Winnipeg: Frontline workers at Osborne House have voted overwhelmingly to strike.
The 47 staff who help abused women and children have been in contract negotiations since April 2005. Negotiations have stalled over wages and benefits.
“Our members want to focus their efforts on providing assistance and support, not put their jobs on the line to get the government to acknowledge how important these programs are,” according to CUPE National Representative Mark Kernaghan. “I always thought of Osborne House as more than a safe harbour during the storm – but also a place that helps women find a safe passage. It appears to me that those in charge don’t want to protect the harbour anymore.”
The Union has proposed improvements to the existing Collective Agreement including wage parity with others working in domestic violence programs. The Employer has responded with no monetary improvements.
According to Kernaghan, “It really boils down to Government funding for women’s shelters. We have been told the shelters are important, but there isn’t the funding to pay fair wages. It doesn’t make sense.”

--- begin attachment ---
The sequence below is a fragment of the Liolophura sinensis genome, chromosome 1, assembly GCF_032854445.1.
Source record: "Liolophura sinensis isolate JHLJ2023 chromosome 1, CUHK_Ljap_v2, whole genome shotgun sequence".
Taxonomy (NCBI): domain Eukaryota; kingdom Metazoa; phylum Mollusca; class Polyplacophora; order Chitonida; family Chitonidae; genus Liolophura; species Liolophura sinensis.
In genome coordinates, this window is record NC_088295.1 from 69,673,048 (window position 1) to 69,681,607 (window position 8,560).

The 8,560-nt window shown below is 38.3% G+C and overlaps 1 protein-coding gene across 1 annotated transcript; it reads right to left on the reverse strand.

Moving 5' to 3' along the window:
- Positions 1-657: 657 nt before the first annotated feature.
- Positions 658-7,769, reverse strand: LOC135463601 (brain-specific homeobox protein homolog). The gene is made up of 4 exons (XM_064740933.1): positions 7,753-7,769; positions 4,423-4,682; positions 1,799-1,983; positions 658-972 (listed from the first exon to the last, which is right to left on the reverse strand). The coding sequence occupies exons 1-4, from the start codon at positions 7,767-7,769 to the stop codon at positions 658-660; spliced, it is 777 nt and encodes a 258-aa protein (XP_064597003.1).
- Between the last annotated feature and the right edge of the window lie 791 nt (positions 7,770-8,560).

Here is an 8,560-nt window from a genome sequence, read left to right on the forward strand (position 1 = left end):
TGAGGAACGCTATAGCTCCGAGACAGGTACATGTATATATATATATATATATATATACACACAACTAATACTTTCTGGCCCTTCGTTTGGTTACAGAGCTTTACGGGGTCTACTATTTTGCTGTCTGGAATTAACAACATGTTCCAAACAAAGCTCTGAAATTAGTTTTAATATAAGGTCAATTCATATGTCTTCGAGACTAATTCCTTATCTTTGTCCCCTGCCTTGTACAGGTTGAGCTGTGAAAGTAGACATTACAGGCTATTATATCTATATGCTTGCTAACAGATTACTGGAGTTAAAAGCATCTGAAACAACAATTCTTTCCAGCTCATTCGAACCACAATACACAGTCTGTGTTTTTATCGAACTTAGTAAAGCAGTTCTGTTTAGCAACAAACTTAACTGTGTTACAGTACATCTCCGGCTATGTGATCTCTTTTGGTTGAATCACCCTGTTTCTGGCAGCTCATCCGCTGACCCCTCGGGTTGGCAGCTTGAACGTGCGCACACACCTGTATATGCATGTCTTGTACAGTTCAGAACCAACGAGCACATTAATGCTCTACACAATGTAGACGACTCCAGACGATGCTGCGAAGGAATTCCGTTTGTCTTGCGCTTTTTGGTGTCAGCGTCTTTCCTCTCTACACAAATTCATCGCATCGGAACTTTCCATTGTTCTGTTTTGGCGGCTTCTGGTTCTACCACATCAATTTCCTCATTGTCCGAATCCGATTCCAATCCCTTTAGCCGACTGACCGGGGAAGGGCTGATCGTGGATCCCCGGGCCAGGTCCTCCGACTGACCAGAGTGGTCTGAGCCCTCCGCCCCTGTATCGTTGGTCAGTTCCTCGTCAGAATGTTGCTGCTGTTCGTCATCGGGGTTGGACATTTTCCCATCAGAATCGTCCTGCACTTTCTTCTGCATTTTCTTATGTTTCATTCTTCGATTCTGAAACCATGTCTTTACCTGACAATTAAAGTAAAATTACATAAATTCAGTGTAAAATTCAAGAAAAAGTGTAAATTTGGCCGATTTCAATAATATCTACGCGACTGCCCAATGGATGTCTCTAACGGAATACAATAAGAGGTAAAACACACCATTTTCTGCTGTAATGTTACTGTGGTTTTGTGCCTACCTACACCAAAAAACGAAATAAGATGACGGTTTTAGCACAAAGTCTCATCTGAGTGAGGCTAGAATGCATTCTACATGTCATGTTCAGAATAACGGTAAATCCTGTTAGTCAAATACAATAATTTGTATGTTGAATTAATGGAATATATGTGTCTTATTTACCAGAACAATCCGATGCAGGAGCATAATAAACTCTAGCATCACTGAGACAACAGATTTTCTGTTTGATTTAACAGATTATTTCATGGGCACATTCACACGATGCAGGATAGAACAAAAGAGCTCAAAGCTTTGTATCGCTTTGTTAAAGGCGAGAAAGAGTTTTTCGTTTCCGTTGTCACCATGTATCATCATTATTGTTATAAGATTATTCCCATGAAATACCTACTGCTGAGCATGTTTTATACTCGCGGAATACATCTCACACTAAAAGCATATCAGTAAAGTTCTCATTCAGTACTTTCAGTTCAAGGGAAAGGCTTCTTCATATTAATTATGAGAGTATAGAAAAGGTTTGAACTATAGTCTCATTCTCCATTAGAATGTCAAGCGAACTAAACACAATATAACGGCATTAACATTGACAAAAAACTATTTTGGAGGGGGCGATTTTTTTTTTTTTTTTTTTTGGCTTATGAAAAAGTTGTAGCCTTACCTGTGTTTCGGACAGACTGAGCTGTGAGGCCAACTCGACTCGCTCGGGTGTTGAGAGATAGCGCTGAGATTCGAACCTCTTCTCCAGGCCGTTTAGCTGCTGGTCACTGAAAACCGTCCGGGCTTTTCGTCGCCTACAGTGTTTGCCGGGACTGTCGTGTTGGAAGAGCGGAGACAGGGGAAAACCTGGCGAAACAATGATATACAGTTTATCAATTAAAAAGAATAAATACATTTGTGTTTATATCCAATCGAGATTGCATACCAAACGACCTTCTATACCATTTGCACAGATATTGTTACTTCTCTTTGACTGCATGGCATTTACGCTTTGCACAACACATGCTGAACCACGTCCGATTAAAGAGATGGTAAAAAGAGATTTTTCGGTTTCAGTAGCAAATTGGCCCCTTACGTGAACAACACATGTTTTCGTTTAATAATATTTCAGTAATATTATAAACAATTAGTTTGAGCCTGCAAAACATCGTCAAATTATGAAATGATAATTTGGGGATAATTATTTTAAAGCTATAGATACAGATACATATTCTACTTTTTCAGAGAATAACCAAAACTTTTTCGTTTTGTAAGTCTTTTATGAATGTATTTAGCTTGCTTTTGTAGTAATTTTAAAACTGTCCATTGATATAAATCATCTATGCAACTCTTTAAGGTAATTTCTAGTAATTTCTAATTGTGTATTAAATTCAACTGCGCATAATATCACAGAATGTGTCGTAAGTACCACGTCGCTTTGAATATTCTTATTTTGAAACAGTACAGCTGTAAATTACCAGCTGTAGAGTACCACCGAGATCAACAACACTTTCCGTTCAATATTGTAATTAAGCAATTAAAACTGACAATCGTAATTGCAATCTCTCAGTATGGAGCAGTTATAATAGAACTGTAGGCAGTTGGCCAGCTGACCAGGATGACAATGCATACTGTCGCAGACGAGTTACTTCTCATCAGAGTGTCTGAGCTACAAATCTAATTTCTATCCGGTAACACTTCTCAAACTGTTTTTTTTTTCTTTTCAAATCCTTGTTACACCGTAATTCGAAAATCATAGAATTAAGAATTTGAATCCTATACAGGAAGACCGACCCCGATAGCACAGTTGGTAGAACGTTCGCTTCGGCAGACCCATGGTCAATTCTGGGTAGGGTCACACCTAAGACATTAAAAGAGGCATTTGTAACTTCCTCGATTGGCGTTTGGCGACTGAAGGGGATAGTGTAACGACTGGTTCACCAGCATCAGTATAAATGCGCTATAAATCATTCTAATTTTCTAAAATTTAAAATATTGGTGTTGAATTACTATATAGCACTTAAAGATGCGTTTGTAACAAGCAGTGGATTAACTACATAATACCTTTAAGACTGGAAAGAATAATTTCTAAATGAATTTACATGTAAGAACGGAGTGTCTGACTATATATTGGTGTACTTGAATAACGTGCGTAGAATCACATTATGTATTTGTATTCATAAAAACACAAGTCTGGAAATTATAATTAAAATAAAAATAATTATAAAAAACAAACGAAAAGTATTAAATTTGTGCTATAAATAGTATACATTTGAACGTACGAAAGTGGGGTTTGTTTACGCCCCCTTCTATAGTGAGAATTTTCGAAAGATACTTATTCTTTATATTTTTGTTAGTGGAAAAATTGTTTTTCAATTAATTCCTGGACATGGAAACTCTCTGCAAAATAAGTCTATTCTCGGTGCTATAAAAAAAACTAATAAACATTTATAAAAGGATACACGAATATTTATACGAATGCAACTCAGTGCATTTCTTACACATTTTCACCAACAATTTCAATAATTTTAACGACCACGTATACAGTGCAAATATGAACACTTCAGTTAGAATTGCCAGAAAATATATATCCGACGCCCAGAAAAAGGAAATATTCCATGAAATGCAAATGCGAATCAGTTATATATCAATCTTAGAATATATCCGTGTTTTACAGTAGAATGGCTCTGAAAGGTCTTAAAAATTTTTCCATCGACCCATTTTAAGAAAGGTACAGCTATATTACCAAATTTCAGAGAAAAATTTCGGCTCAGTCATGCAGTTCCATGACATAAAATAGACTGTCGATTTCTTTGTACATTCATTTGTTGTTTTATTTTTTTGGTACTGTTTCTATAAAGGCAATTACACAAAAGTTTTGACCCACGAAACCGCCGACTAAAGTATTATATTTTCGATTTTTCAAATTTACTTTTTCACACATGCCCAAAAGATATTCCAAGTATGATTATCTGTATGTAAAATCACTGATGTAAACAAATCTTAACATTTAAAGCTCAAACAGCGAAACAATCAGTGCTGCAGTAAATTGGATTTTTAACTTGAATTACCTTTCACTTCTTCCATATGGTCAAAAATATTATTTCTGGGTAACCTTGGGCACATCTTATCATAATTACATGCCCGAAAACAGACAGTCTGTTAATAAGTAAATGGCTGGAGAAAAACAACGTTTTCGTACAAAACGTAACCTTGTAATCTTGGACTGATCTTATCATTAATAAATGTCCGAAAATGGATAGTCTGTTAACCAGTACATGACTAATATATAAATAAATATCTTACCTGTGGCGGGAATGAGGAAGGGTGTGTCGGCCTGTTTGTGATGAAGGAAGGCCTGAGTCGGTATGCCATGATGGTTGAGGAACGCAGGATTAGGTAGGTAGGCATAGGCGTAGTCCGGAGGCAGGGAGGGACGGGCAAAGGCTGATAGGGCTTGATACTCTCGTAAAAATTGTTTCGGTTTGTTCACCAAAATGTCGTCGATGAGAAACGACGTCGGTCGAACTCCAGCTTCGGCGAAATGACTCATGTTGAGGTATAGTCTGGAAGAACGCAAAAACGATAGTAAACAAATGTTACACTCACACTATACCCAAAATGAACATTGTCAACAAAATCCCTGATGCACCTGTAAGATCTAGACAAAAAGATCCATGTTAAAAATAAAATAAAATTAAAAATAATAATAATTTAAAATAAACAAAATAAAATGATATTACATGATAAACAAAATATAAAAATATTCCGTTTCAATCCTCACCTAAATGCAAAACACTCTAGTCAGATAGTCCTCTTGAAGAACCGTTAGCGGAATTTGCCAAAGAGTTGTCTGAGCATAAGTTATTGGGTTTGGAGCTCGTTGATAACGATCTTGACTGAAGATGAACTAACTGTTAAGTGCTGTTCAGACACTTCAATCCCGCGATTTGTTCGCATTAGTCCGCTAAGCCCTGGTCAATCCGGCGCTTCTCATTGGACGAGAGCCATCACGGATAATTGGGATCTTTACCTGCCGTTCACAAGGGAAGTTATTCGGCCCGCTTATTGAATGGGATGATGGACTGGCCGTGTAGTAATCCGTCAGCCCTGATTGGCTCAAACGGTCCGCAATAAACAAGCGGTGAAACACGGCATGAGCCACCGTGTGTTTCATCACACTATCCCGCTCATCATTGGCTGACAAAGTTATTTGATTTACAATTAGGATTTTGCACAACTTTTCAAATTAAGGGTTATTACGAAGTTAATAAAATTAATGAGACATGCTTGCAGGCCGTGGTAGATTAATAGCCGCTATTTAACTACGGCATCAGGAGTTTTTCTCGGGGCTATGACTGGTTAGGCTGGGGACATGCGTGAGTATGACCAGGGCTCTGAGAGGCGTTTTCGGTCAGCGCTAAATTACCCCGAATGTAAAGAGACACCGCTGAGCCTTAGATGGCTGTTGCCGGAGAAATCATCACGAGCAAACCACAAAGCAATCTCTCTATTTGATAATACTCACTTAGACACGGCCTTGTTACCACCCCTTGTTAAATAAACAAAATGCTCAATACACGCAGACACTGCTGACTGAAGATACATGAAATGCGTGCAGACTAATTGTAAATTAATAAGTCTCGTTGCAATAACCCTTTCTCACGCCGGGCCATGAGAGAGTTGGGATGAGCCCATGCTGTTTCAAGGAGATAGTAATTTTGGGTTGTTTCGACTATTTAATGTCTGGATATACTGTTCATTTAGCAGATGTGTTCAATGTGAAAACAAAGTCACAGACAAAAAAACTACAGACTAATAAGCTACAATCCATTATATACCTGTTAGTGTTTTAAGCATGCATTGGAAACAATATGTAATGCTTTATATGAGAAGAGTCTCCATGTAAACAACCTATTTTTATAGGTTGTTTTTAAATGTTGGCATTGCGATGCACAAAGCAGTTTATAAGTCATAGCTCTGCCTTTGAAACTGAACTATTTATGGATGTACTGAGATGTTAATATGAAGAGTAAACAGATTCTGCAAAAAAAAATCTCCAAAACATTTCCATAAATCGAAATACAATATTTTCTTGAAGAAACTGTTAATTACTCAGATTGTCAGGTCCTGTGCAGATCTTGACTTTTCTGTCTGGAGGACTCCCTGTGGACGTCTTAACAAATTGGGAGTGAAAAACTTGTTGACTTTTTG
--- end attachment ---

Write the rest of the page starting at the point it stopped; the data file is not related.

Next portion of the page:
Collective bargaining with the help of a Conciliation Officer is scheduled to continue later this month. If there is no progress, the Union will give notice of strike action to follow.
The Canadian Union of Public Employees is Canada’s largest Union representing more than a half-million women and men. In Manitoba, CUPE represents 24,000 members working in health care facilities, school divisions, municipal services, social services, child care centres, public utilities, libraries and family emergency services. CUPE represents frontline workers in three women’s shelters and other social service agencies that deal with domestic violence.
For more information, contact:
Mark Kernaghan, National Representative at 942-0343
Dennis Lewycky, CUPE Communications at 223-6805